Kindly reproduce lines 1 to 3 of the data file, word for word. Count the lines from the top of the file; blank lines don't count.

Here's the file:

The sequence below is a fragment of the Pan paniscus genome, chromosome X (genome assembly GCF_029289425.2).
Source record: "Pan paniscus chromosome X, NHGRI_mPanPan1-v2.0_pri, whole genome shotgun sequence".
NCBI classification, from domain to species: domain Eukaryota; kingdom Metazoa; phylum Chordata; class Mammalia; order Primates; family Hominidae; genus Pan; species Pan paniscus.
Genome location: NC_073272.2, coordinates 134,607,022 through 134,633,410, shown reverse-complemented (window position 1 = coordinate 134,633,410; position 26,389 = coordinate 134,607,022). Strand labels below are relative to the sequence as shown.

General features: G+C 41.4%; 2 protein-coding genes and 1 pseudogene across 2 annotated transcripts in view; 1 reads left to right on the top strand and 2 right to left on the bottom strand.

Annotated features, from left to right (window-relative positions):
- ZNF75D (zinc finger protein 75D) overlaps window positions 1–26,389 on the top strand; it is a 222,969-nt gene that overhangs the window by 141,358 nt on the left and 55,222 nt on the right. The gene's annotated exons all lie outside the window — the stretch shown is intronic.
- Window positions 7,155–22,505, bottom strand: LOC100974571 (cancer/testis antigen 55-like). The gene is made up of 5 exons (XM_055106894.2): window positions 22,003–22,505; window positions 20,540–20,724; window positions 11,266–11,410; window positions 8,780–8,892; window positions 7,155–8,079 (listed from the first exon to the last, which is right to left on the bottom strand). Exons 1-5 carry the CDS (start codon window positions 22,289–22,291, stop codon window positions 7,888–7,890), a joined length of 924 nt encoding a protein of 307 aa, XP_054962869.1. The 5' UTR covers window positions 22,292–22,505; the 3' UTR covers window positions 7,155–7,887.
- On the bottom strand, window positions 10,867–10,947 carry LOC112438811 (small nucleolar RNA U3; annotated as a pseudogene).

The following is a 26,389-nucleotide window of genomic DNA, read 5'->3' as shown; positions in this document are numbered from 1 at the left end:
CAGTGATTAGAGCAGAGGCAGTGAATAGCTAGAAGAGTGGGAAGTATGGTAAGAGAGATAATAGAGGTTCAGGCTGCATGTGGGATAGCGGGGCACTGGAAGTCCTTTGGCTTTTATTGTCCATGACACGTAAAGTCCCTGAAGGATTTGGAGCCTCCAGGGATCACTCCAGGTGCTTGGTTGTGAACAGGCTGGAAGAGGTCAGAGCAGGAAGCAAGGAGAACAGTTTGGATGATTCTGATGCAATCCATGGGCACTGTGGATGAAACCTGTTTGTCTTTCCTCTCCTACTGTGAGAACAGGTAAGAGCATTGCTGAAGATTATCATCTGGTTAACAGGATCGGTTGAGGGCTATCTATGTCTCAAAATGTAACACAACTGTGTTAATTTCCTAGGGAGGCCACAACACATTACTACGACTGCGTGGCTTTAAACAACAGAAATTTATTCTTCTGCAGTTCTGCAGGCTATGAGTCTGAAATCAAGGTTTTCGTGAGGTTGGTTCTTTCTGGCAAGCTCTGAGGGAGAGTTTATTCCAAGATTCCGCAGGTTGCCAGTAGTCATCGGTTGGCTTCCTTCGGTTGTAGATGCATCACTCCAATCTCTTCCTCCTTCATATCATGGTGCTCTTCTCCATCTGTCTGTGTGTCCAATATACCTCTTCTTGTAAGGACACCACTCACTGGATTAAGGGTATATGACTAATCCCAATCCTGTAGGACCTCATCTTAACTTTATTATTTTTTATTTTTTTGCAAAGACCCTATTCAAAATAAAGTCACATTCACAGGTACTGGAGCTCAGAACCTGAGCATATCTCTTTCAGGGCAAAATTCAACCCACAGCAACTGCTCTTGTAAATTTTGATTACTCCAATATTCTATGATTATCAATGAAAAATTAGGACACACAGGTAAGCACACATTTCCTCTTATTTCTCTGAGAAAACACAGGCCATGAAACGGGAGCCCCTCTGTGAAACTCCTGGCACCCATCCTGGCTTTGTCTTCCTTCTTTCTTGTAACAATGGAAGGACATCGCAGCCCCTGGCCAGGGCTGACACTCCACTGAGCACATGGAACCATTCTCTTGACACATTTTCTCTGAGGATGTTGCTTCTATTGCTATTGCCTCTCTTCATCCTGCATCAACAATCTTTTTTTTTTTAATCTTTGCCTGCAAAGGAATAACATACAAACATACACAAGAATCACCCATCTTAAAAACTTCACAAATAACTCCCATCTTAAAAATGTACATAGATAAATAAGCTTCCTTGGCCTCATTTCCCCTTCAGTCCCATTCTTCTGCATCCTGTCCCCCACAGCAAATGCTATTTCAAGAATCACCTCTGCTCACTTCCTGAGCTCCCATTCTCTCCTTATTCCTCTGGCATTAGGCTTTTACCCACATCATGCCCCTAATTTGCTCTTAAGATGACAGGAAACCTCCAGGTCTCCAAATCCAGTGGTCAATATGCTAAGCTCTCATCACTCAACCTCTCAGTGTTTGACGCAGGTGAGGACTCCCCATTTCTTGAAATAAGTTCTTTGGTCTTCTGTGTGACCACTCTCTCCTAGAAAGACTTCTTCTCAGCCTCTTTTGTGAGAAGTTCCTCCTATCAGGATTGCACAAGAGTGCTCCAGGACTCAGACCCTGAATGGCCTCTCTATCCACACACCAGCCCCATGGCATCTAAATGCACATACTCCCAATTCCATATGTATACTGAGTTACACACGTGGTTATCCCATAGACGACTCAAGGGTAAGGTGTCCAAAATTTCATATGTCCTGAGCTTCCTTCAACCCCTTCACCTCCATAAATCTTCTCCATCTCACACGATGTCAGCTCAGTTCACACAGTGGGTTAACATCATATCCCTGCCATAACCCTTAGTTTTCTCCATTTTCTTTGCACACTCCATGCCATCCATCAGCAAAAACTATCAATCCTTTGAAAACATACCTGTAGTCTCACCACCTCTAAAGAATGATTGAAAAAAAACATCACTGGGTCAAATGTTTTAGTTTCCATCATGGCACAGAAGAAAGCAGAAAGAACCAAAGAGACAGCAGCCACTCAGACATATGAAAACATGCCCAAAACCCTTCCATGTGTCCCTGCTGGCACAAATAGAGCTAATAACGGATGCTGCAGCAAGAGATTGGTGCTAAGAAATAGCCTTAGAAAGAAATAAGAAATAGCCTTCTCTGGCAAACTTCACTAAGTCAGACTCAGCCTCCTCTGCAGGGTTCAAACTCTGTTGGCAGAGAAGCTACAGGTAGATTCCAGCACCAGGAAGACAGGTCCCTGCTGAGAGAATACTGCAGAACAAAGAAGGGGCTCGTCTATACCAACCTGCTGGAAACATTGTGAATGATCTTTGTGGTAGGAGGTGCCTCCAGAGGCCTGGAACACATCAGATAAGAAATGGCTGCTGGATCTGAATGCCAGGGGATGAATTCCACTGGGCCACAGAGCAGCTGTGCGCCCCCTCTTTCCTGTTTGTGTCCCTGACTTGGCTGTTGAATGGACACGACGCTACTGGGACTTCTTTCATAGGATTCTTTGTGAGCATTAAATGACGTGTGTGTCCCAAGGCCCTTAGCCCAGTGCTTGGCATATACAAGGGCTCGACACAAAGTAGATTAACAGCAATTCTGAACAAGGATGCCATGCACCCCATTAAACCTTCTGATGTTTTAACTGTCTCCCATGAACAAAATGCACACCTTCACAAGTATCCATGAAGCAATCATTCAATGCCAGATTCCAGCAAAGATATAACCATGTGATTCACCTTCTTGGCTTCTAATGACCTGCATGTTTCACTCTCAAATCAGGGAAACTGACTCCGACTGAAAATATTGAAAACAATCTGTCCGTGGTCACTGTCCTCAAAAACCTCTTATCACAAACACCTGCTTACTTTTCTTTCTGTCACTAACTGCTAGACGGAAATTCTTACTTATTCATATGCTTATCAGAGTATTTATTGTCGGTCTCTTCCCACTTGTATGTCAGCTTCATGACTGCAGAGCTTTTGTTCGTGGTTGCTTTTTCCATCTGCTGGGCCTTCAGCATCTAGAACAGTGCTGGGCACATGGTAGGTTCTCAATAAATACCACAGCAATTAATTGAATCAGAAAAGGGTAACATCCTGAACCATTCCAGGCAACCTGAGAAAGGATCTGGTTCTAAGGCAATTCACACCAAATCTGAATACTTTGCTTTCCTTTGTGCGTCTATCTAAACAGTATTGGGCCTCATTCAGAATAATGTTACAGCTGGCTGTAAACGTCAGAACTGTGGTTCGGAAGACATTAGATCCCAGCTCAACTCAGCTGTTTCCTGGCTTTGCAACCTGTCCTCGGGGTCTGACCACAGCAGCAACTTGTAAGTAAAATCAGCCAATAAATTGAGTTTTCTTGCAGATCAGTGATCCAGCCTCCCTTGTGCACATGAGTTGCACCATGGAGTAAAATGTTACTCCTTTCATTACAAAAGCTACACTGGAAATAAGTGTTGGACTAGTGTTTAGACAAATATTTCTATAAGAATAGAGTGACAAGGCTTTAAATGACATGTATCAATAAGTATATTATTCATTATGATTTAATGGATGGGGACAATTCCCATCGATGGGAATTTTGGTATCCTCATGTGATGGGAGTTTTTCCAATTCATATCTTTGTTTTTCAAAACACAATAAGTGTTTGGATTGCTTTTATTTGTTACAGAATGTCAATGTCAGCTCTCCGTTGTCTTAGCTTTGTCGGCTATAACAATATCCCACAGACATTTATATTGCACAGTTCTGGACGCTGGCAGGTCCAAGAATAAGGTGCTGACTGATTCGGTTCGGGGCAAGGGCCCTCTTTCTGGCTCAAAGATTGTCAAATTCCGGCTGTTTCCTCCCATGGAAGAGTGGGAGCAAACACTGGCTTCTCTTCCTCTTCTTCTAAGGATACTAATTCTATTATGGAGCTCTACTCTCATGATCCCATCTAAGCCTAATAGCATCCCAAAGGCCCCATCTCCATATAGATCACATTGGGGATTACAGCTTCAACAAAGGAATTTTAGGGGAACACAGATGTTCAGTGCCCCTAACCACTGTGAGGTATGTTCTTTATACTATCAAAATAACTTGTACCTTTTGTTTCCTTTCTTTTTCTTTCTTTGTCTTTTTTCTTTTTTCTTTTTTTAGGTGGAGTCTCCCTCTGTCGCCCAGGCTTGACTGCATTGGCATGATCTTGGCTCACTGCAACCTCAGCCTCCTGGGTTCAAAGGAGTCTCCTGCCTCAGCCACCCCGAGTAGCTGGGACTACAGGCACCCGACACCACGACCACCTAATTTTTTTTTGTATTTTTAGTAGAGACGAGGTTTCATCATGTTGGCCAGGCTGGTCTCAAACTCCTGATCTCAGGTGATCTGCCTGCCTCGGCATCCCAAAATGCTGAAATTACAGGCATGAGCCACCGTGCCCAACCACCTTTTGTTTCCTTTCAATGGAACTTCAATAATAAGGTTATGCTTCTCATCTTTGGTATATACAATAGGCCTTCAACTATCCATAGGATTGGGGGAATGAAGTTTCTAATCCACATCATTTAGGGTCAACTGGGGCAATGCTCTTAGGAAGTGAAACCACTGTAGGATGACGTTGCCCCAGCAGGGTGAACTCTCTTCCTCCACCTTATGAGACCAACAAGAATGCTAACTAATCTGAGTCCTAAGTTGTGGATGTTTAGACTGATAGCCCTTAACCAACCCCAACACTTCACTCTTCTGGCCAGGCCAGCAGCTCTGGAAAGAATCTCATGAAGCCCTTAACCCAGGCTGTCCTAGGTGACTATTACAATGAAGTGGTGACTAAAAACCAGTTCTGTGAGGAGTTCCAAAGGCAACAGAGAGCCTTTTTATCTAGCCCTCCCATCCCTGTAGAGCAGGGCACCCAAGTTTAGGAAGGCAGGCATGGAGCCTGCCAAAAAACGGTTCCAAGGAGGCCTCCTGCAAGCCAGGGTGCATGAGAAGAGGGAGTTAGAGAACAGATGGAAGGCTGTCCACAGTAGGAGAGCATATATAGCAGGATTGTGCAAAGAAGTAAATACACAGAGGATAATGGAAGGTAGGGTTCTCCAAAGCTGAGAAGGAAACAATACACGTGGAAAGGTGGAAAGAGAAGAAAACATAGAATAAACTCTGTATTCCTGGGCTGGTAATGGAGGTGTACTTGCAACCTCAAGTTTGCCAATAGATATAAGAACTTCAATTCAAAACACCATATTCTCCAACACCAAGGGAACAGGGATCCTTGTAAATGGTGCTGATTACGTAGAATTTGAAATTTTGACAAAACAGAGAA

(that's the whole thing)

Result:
The sequence below is a fragment of the Pan paniscus genome, chromosome X (genome assembly GCF_029289425.2).
Source record: "Pan paniscus chromosome X, NHGRI_mPanPan1-v2.0_pri, whole genome shotgun sequence".
NCBI classification, from domain to species: domain Eukaryota; kingdom Metazoa; phylum Chordata; class Mammalia; order Primates; family Hominidae; genus Pan; species Pan paniscus.